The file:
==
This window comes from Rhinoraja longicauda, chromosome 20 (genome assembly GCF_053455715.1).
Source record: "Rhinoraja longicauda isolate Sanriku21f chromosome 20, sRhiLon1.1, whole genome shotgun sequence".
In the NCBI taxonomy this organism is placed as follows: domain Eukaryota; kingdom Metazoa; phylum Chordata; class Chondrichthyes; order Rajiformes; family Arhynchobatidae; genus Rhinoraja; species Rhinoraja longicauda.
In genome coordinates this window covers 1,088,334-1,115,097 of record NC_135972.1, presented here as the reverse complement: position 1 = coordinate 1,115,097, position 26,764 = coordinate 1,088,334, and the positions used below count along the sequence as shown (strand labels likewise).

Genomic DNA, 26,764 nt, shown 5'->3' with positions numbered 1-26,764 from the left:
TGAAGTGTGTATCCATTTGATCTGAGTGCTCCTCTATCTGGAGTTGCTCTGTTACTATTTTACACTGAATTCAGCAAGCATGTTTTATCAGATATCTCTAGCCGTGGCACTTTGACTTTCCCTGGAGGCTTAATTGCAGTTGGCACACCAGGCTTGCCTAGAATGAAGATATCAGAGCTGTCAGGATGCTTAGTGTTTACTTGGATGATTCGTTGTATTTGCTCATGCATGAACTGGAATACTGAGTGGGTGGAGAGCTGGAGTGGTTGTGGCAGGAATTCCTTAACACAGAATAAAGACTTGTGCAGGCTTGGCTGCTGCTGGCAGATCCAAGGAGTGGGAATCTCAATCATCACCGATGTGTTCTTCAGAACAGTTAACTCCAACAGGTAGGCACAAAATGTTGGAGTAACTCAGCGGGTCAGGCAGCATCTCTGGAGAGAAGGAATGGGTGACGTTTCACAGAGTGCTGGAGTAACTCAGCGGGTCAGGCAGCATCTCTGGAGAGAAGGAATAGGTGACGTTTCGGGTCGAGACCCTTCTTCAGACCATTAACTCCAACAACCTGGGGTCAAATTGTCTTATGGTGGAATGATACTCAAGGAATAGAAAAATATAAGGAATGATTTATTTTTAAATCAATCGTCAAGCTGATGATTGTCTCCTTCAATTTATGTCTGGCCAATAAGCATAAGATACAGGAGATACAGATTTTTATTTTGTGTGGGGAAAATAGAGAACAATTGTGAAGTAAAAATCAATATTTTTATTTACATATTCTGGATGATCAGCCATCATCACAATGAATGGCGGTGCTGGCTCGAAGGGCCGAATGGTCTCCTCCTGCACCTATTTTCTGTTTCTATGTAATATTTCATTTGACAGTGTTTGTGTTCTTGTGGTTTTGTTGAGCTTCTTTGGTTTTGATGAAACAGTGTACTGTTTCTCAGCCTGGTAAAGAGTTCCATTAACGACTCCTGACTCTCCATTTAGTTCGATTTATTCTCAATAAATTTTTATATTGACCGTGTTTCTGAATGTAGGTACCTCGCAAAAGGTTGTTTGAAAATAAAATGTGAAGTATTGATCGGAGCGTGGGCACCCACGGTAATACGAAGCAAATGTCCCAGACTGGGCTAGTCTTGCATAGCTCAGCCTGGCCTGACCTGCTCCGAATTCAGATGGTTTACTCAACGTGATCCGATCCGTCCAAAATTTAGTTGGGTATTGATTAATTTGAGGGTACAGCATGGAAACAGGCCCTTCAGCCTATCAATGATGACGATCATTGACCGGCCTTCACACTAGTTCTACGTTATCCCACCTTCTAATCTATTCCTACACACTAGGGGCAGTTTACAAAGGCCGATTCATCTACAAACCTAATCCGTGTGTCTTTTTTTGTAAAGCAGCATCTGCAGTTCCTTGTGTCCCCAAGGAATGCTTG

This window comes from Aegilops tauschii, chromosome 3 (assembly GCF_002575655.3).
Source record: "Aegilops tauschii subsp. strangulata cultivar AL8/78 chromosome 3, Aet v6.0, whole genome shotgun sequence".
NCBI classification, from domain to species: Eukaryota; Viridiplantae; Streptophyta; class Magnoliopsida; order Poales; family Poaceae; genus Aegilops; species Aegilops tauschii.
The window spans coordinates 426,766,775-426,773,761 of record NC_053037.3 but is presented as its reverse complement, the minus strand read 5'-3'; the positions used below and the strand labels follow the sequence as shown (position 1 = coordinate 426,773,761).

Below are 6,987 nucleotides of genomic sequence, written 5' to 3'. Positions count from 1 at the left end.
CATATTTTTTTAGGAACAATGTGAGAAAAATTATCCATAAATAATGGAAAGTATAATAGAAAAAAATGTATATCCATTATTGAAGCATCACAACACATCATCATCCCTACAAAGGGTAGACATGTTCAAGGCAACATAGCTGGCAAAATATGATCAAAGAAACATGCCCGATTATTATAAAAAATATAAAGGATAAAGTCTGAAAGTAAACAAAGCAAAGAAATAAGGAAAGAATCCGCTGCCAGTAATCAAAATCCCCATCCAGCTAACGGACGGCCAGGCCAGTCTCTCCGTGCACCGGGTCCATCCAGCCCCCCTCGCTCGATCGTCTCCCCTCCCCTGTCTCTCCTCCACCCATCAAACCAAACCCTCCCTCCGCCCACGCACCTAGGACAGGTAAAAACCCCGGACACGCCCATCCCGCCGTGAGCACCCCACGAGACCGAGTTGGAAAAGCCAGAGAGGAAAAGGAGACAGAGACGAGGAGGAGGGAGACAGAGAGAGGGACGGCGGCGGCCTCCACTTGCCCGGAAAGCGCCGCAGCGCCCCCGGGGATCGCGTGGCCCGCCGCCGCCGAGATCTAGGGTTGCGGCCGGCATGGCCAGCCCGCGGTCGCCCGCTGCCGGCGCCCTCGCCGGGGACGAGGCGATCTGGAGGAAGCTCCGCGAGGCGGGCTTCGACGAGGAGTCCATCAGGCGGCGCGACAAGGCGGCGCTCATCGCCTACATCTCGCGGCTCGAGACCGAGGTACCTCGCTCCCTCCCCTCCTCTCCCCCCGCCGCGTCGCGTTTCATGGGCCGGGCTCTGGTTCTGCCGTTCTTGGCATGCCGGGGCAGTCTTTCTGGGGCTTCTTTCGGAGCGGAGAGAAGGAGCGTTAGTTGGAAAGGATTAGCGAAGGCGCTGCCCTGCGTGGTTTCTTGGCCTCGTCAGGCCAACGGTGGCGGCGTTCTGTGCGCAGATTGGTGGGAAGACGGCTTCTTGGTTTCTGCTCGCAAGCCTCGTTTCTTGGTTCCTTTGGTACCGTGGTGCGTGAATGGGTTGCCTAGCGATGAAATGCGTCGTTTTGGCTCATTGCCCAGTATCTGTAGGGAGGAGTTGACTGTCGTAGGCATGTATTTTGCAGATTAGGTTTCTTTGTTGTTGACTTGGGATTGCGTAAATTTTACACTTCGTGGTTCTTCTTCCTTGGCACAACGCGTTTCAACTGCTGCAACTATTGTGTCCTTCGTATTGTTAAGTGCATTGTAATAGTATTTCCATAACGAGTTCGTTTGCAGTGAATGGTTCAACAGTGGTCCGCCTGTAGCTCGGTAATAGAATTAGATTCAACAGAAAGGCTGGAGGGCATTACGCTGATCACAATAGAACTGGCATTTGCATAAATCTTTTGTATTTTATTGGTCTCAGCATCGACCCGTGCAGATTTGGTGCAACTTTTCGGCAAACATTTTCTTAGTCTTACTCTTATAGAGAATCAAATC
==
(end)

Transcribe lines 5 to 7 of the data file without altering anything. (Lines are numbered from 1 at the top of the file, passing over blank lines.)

Genomic DNA, 26,764 nt, shown 5'->3' with positions numbered 1-26,764 from the left:
TGAAGTGTGTATCCATTTGATCTGAGTGCTCCTCTATCTGGAGTTGCTCTGTTACTATTTTACACTGAATTCAGCAAGCATGTTTTATCAGATATCTCTAGCCGTGGCACTTTGACTTTCCCTGGAGGCTTAATTGCAGTTGGCACACCAGGCTTGCCTAGAATGAAGATATCAGAGCTGTCAGGATGCTTAGTGTTTACTTGGATGATTCGTTGTATTTGCTCATGCATGAACTGGAATACTGAGTGGGTGGAGAGCTGGAGTGGTTGTGGCAGGAATTCCTTAACACAGAATAAAGACTTGTGCAGGCTTGGCTGCTGCTGGCAGATCCAAGGAGTGGGAATCTCAATCATCACCGATGTGTTCTTCAGAACAGTTAACTCCAACAGGTAGGCACAAAATGTTGGAGTAACTCAGCGGGTCAGGCAGCATCTCTGGAGAGAAGGAATGGGTGACGTTTCACAGAGTGCTGGAGTAACTCAGCGGGTCAGGCAGCATCTCTGGAGAGAAGGAATAGGTGACGTTTCGGGTCGAGACCCTTCTTCAGACCATTAACTCCAACAACCTGGGGTCAAATTGTCTTATGGTGGAATGATACTCAAGGAATAGAAAAATATAAGGAATGATTTATTTTTAAATCAATCGTCAAGCTGATGATTGTCTCCTTCAATTTATGTCTGGCCAATAAGCATAAGATACAGGAGATACAGATTTTTATTTTGTGTGGGGAAAATAGAGAACAATTGTGAAGTAAAAATCAATATTTTTATTTACATATTCTGGATGATCAGCCATCATCACAATGAATGGCGGTGCTGGCTCGAAGGGCCGAATGGTCTCCTCCTGCACCTATTTTCTGTTTCTATGTAATATTTCATTTGACAGTGTTTGTGTTCTTGTGGTTTTGTTGAGCTTCTTTGGTTTTGATGAAACAGTGTACTGTTTCTCAGCCTGGTAAAGAGTTCCATTAACGACTCCTGACTCTCCATTTAGTTCGATTTATTCTCAATAAATTTTTATATTGACCGTGTTTCTGAATGTAGGTACCTCGCAAAAGGTTGTTTGAAAATAAAATGTGAAGTATTGATCGGAGCGTGGGCACCCACGGTAATACGAAGCAAATGTCCCAGACTGGGCTAGTCTTGCATAGCTCAGCCTGGCCTGACCTGCTCCGAATTCAGATGGTTTACTCAACGTGATCCGATCCGTCCAAAATTTAGTTGGGTATTGATTAATTTGAGGGTACAGCATGGAAACAGGCCCTTCAGCCTATCAATGATGACGATCATTGACCGGCCTTCACACTAGTTCTACGTTATCCCACCTTCTAATCTATTCCTACACACTAGGGGCAGTTTACAAAGGCCGATTCATCTACAAACCTAATCCGTGTGTCTTTTTTTGTAAAGCAGCATCTGCAGTTCCTTGTGTCCCCAAGGAATGCTTG

This window comes from Aegilops tauschii, chromosome 3 (assembly GCF_002575655.3).